|The first excerpt represents the element of Air. It speaks of mental influences and the process of thought, and is drawn from The Case of The Lamp That Went Out by Grace Isabel Colbron and Augusta Groner:
my pliers and he bent the two links together with them. It didn't
look very nice after that, but it was strong again. You could see
the mark of the pliers easily."
"Why didn't he take the chain to the jeweler's to be fixed?" asked
The woman smiled. "It wouldn't have been worth the money, sir; the
chain wasn't real gold."
"But the watch was real, wasn't it?"
"Oh, yes, sir; that was real gold. I pawned it once for Mr. Winkler
and they gave me 24 gulden for it."
"One question more, did he have a purse? And did he have it with
|The second excerpt represents the element of Fire. It speaks of emotional influences and base passions, and is drawn from The Lily of the Valley by Honore de Balzac:
arrearages from the poor wife.
That day I had started from Frapesle at half-past ten to search for
flowers with Madeleine. The child had brought the two vases to the
portico, and I was wandering about the gardens and adjoining meadows
gathering the autumn flowers, so beautiful, but too rare. Returning
from my final quest, I could not find my little lieutenant with her
white cape and broad pink sash; but I heard cries within the house,
and Madeleine presently came running out.
"The general," she said, crying (the term with her was an expression
of dislike), "the general is scolding mamma; go and defend her."
I sprang up the steps of the portico and reached the salon without
The Lily of the Valley
|The third excerpt represents the element of Water. It speaks of pure spiritual influences and feelings of love, and is drawn from The Large Catechism by Dr. Martin Luther:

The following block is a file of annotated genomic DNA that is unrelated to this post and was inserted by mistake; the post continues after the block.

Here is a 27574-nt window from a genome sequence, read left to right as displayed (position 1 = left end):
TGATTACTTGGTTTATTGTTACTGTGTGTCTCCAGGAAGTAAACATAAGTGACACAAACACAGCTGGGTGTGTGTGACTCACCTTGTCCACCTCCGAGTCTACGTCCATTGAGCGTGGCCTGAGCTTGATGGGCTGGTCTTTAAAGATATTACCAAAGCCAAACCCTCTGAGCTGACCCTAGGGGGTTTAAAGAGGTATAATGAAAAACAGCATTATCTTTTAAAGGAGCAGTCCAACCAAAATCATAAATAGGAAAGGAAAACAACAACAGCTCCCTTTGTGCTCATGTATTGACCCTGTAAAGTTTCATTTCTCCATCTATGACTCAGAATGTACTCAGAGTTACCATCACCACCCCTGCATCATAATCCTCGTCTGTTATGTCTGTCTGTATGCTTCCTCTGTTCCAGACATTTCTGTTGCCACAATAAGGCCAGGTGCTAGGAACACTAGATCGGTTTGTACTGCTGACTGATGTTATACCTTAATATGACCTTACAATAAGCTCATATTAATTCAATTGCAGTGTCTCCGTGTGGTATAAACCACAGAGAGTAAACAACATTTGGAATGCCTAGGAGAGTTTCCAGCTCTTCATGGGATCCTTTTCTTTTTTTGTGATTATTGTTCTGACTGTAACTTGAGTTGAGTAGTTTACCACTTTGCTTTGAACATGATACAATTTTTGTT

etc. Besides, He causes all creatures to serve for the uses and
necessities of life -- sun, moon and stars in the firmament, day and
night, air, fire, water, earth, and whatever it bears and produces,
birds and fishes, beasts, grain, and all kinds of produce, and whatever
else there is of bodily and temporal goods, good government, peace,
security. Thus we learn from this article that none of us has of
himself, nor can preserve, his life nor anything that is here
enumerated or can be enumerated, however small and unimportant a thing
it might be, for all is comprehended in the word Creator.
Moreover, we also confess that God the Father has not only given us all
that we have and see before our eyes, but daily preserves and defends
|The fourth excerpt represents the element of Earth. It speaks of physical influences and the impact of the unseen on the visible world, and is drawn from Letters of Two Brides by Honore de Balzac:
fugitives of the Revolution the value of their property, and that my
father is waiting to do up his house till this restitution is made,
the king's architect having estimated the damage at three hundred
This piece of news flung me back despairing on my drawing-room sofa.
Could it be that my father, instead of spending this money in
arranging a marriage for me, would have left me to die in the convent?
This was the first thought to greet me on the threshold of my home.
Ah! Renee, what would I have given then to rest my head upon your
shoulder, or to transport myself to the days when my grandmother made
the life of these rooms? You two in all the world have been alone in